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Had some powerful storms blow through there weren't any warnings but there is now reports of damage to homes not too far north of here in my county, and there is tree debris around my area, saw multiple power flashes, wind gust were just a couple mph here under severe criteria... But they might have very well been just to my north. I'm not sure why a warning wasn't issued.
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Maybe not QUITE there yet, but 5 am is a good shot.

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Being so small, we won't feel the effects....

Member Since: August 2, 2010 Posts: 21 Comments: 9648
Quoting TropicalAnalystwx13:

That would be kinda awkward to see you do that.


you scrred proly cuz theres nothing down there for the gator to munch at...
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2205. Matt74
Quoting weatherh98:
if you cant respect my observation and comment insipid banter then i cant respect you
I apologize. I was joking. You know more than i do. I come here for good info from ppl like you. Ok?
Member Since: June 21, 2011 Posts: 0 Comments: 329
Quoting wunderkidcayman:


not true 50W is the line well that is what I was told when I was attending at the 33 regional association IV Hurricane confrence back during the week of 12 March 2011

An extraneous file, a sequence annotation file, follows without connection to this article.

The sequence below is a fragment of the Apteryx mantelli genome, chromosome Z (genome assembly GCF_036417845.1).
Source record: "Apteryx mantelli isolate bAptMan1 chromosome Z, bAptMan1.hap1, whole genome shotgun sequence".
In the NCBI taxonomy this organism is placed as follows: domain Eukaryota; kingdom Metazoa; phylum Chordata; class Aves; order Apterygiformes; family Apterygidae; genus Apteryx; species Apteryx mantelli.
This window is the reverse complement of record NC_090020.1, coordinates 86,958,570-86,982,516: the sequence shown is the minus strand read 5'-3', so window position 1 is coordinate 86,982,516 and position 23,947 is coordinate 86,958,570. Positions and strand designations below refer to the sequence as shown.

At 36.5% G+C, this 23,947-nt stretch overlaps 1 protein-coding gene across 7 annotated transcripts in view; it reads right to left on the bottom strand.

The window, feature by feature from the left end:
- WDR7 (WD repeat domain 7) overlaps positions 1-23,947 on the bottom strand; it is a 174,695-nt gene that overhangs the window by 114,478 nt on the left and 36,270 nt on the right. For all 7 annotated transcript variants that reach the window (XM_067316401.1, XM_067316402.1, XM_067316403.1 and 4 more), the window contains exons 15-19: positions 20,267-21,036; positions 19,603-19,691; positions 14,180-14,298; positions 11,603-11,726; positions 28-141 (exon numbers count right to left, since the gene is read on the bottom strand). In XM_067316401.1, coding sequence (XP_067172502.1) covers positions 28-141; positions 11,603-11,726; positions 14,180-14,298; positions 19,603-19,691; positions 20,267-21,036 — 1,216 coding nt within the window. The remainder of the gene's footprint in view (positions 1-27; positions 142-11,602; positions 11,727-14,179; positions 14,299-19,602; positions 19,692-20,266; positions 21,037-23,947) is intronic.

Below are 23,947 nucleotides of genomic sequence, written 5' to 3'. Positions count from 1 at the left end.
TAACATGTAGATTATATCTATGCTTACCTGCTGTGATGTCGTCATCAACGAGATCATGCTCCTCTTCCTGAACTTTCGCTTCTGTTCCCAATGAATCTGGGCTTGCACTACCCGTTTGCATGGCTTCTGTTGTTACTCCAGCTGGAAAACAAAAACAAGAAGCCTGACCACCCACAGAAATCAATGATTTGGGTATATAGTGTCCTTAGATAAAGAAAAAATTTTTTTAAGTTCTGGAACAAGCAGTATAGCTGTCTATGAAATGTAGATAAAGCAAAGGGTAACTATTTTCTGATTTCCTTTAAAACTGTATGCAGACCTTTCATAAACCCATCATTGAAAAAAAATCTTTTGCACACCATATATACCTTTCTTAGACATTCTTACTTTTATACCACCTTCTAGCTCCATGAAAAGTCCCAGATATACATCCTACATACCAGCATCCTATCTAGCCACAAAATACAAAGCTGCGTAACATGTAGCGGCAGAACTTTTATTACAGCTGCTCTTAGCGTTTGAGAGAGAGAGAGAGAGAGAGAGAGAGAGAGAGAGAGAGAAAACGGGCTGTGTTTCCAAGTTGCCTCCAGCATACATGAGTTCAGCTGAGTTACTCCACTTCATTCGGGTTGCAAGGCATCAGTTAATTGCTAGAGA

so true



deadly stuff that was


What's the difference two degrees makes?
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2203. WxLogic
Good evening... 94L doing too so far. I still expect further intensification. It has a much better moisture envelope than earlier today:

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Quoting Levi32:


Data on something that close to the coast is always a good idea.

As for 94L, it has to cross 52.5W before it will technically be in range of the recon aircraft. First mission into it is tomorrow afternoon.


not true 50W is the line well that is what I was told when I was attending at the 33 regional association IV Hurricane confrence back during the week of 12 March 2011

Quoting GeoffreyWPB:


The NHC has to advise the appropriate governments and put together the graphics and text products. This will not happen before 11:00p.m. est.


so true

Quoting redwagon:







What Dean did.


deadly stuff that was
Member Since: June 13, 2009 Posts: 2 Comments: 9592
2201. Levi32
Quoting TropicalAnalystwx13:

I've always wondered, why aren't they allowed to go east of 53W? Lack of gas?


Exactly. Farther east than that and they barely have time to hit the center and run back. They want enough time for multiple passes that can sample the entire circulation.
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2199. pottery
Quoting redwagon:

What's that? CV Storms moving W? Whew. Glad that's not happening THIS year.

LOL !
Member Since: October 24, 2005 Posts: 0 Comments: 23080
I Gus's no TD 9 at 11pm
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Quoting txwcc:

It's a very good thing.


I just wish all the Levi 32 bashers would STFU!
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Quoting opal92nwf:

That year had a mega ridge driving things West, At least during the time of Dean and Felix.

What's that? CV Storms moving W? Whew. Glad that's not happening THIS year.
Member Since: August 4, 2007 Posts: 0 Comments: 2804